Final preparations are being made to new additions at Trewithen Gardens in time for their public re-opening on Monday 1 March.
Gary Long, Head Gardener of the internationally renowned estate near Probus, has spent the winter months co-ordinating a number of new treats for visitors, celebrating and following in the ethos of the legendary plant collectors of the 1900s.
The George Johnstone Walk, which runs down the spine of the garden, has been cleared and replanted with exciting new species of plants collected in the last few months from all over the world including China, Vietnam, Nepal, Mexico and Japan.
The walk is named after one of the estate's previous owners, an ancestor of the Galsworthy family who currently own the estate. George Johnstone is also known as being one the most committed sponsors of the plant collectors of the 1900s.
Amongst the new plants on show from this spring will be a species of conifer new to the western world from Vietnam – xanthocyparis; an as yet unnamed wild Magnolia from China and Rhododendron macabeanum from north east India. The latter have been newly collected from the wild although the original is already planted at Trewithen having been brought there by a plant collector in 1928.
Gary said: "The idea behind the replanting is to give a longer season of interest with lots of attractive foliage rather than relying on just flowers, plus we want to follow in the ethos of the plant collectors of previous centuries."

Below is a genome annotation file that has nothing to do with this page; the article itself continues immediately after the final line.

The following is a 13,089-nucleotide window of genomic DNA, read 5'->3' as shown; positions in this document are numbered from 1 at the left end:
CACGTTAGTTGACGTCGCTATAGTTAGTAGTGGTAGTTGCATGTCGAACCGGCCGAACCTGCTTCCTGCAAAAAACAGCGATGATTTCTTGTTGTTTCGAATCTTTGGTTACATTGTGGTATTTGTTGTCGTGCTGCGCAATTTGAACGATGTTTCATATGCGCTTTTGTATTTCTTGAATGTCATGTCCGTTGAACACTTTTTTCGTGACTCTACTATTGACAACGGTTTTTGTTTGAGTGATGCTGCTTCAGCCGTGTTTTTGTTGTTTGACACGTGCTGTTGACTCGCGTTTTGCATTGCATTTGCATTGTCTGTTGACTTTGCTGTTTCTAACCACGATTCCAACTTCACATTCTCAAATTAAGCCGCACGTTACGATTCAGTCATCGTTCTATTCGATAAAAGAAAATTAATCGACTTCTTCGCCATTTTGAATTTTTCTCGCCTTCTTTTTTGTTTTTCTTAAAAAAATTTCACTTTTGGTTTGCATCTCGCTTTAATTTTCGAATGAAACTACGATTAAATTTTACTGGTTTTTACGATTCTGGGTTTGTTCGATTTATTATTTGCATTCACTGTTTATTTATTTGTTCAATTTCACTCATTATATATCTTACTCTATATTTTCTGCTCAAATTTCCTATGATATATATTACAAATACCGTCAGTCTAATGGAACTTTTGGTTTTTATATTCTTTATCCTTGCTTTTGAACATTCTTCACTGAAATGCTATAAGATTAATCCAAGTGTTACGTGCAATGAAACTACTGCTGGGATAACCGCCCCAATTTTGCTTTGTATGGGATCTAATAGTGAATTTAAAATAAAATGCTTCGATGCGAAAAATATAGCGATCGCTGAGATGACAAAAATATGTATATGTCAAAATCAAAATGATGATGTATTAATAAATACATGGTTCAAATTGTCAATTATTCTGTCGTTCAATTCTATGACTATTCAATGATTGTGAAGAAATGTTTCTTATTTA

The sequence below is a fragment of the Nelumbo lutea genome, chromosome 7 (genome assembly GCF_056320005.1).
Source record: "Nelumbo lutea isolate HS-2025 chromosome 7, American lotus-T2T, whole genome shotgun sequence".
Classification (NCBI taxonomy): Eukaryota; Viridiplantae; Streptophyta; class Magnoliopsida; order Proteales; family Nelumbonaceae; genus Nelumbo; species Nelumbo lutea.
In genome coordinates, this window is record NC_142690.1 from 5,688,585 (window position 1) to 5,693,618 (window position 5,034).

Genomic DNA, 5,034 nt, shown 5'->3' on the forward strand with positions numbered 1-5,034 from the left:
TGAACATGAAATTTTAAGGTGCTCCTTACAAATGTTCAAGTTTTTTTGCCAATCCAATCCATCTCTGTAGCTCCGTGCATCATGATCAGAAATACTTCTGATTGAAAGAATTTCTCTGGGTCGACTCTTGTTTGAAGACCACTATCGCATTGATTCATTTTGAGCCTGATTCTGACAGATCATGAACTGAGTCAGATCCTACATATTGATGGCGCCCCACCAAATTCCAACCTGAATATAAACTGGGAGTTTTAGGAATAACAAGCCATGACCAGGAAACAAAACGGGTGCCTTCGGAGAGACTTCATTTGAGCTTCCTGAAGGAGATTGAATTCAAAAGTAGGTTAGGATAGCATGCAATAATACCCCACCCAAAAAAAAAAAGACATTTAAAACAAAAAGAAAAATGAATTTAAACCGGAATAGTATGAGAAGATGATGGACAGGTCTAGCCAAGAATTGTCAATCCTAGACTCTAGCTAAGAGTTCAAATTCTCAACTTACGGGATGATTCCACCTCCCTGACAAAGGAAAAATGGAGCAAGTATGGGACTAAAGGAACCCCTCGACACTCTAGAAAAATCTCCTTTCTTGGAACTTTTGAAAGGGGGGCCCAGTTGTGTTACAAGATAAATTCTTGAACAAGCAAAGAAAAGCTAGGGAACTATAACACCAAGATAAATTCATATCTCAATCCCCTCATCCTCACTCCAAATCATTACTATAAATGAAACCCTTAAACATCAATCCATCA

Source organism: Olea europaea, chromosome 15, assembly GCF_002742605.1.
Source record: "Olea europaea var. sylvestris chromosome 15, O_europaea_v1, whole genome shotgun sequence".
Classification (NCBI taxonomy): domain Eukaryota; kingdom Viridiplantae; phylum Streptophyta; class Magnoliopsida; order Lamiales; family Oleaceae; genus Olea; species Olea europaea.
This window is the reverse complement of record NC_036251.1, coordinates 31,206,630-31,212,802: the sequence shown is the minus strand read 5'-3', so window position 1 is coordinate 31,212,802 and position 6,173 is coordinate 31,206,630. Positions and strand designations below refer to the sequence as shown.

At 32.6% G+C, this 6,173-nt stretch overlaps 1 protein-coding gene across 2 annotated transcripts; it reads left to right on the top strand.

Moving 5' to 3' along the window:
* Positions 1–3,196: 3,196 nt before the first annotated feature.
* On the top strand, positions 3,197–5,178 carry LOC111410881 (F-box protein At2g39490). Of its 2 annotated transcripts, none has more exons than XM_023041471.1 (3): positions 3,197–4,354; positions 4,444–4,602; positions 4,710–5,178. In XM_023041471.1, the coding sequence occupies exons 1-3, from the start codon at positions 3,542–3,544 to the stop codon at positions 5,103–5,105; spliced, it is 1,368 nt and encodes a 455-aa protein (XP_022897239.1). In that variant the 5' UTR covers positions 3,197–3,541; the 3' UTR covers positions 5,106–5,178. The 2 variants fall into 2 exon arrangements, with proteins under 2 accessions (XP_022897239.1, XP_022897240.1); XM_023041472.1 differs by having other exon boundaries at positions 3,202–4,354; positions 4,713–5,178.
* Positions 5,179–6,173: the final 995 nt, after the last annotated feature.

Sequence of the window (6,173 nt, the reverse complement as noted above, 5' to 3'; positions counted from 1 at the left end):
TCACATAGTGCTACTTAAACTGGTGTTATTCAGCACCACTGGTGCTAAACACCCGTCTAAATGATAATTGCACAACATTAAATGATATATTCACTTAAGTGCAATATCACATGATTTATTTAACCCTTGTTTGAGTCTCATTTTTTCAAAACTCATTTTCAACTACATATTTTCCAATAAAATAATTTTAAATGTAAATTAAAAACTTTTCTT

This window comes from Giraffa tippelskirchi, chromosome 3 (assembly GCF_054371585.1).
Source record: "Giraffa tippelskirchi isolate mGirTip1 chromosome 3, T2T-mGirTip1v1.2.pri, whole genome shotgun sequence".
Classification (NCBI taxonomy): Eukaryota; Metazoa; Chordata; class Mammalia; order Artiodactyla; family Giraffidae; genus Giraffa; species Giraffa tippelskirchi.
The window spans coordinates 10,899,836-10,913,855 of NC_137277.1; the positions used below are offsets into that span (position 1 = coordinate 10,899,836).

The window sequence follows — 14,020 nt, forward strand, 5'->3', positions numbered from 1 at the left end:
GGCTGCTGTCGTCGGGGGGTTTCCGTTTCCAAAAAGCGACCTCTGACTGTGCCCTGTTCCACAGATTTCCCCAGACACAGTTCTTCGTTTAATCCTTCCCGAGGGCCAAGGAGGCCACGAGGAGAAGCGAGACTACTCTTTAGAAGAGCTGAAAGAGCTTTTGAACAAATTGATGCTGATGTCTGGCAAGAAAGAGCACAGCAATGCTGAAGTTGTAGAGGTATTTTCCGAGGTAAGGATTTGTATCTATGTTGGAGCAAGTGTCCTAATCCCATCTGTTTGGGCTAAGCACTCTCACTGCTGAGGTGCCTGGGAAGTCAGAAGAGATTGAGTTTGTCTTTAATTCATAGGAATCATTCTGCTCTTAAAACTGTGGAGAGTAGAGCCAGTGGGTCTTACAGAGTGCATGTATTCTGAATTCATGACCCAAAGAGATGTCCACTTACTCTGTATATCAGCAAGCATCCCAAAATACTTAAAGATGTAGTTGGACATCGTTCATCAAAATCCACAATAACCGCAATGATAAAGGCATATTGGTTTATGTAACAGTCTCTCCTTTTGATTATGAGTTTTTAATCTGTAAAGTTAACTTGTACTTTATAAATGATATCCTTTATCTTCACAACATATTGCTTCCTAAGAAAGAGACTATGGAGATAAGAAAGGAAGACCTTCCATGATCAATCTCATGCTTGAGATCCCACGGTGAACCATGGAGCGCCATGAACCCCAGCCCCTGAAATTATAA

Another new point of interest in the garden will be the apple orchard that has been planted in the rose garden area.
The principle species in the new orchard are the two old varieties, Cornish Gilliflower (Cornish July Flower) and Cornish Aromatic, both varieties that another previous owner of Trewithen, Christopher Hawkins, used to breed new varieties of Cornish apple in the 1800s.
Gary said: "We have planted a small orchard within the rose garden as roses and apples are in the same family Rosaceae. I wanted to re-introduce the varieties both for their historic value and to add out of spring season interest.
"The trees were planted along with some ‘newer' varieties including ‘The Duke of Cornwall', ‘Bens Red' and Tregonna King, which were chosen as good examples of Cornish varieties."
Gary explained that the cold winter weather has also proved a great help to the garden's spring display this year as for the second year running the early flowering Magnolia and Camellia bushes the garden is renowned for are only just preparing to flower, meaning visitors will see them in their full glory.
He said: "The winter weather means we should have a fantastic season this year and on top of that, thanks to the dedication of our excellent team of volunteers, we have all the new plants adding extra interest to the garden."
Gary added that if anyone, regardless of experience, would like to become a volunteer gardener they should contact him on 01726 883647.